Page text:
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Heritage

Reminiscing About The Good Ol’ Days Of Radio

By Larry Ellis

Radio is one of our most important means of communication, and it enables people to send spoken words, music, codes, and other communication signals through the air to any part of the world. By using radio, people can also communicate far into space. There are two-way radio communications used by the military, air traffic controllers, truckers, police, firemen, construction workers, sportsmen and security officers. The most familiar use of radio is broadcasting; everyday millions of people throughout the world listen to radio programs in hundreds of languages. The radio is in the home, car, boat, aircraft, park and the beach. Radio broadcasting once had much the same entertainment role the television has today.

There is at least one radio station in every country in the world and altogether there are more than 30,000 stations. The world’s first radio station was XWA Montreal in 1919, now CFCF, and claims to be the oldest radio station in the world still broadcasting. In 1927, Canada’s Diamond Jubilee was marked by the first coast to coast radio network broadcast.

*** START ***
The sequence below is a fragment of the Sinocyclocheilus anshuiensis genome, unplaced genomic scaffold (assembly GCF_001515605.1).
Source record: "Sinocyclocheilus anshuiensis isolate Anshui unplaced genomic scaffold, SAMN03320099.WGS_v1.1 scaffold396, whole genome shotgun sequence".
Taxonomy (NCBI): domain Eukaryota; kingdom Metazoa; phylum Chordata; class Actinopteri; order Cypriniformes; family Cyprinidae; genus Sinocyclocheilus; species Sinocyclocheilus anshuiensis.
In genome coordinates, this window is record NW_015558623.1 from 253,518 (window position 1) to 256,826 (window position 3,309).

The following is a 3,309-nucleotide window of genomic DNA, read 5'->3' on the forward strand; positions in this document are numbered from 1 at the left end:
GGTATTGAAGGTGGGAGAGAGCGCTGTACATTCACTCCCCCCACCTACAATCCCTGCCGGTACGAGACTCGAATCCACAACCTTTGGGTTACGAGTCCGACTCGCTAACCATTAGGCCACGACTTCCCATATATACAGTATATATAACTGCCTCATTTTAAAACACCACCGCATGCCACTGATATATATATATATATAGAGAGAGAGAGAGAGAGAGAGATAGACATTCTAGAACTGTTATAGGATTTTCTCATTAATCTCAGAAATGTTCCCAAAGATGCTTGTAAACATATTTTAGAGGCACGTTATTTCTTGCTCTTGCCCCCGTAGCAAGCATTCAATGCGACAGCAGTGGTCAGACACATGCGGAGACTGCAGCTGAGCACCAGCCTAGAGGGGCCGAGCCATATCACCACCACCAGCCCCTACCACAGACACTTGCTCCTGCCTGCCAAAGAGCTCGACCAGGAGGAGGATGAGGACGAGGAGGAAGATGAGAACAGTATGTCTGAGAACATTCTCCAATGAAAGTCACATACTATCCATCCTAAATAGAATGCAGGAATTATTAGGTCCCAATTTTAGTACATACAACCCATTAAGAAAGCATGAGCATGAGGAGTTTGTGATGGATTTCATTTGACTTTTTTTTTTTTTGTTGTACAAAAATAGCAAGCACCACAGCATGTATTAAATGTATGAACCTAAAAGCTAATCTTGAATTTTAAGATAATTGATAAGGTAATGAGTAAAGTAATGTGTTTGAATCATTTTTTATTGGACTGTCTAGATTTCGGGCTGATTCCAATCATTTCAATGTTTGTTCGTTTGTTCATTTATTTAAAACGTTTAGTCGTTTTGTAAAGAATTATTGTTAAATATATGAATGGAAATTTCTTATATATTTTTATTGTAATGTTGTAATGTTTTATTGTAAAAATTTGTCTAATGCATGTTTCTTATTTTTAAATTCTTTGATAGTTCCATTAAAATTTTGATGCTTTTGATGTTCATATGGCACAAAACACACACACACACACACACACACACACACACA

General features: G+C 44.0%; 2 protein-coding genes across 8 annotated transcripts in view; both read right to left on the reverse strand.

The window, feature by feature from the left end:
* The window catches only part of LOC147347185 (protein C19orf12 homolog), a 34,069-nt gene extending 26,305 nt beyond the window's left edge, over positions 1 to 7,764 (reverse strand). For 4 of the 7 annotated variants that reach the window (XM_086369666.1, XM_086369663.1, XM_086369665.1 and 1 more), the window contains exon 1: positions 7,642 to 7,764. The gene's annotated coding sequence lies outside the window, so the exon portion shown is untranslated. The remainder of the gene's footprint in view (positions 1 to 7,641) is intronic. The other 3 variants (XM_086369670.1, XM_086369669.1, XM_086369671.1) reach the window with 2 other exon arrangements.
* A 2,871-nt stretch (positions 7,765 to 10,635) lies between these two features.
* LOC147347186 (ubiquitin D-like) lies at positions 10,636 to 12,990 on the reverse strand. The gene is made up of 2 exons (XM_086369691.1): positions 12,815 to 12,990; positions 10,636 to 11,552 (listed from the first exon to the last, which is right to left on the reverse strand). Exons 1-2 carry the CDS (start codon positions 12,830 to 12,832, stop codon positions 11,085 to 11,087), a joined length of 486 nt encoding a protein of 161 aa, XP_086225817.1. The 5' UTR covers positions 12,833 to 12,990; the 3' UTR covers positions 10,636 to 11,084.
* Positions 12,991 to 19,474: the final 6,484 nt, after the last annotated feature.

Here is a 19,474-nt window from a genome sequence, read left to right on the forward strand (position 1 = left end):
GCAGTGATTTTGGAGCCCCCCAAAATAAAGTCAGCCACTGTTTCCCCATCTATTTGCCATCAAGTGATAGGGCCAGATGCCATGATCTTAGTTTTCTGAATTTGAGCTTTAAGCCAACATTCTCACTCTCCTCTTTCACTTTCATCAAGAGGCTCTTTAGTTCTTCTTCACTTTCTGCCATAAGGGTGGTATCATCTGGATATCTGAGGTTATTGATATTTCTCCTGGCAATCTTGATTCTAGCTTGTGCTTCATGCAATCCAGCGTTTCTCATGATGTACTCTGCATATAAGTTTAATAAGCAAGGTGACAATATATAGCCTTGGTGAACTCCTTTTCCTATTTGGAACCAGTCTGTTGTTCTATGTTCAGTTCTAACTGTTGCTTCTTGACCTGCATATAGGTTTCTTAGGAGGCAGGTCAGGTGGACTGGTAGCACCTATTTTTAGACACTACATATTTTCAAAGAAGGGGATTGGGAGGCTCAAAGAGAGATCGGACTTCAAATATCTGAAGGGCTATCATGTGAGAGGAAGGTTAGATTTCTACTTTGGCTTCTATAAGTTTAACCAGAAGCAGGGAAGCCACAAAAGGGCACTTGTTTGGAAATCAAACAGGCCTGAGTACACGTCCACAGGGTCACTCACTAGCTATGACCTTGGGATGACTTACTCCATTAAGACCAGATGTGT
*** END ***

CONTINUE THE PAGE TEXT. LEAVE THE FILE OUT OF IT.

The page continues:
The “glory days” of radio are considered to be from the mid 1930s to the early 1950s.. Those were the days we heard Foster Hewitt broadcast the NHL hockey games; the World Series when almost nobody won except the Yankees; the heavyweight boxing matches when Joe Louis won the heavyweight crown every year from 1937 to 1948.

We listened to the wonderful sounds of the “Big Bands”; there was the Happy Gang with Bert Pearl; Fibber McGee and Molly; George Burns and Gracie Allen. Dramas included Buck Rogers and the 25th Century; The Shadow; The Lone Ranger with Tonto; The Green Hornet and Superman. Soap Operas included The Guiding Light, John’s Other Wife, One Man’s Family, and Ma Perkins. Radio’s famous comedians included Jack Benny, Fred Allen, Eddie Cantor and Bob Hope. Your impression of the people behind the voices on radio was, and may still be, limited only by your imagination.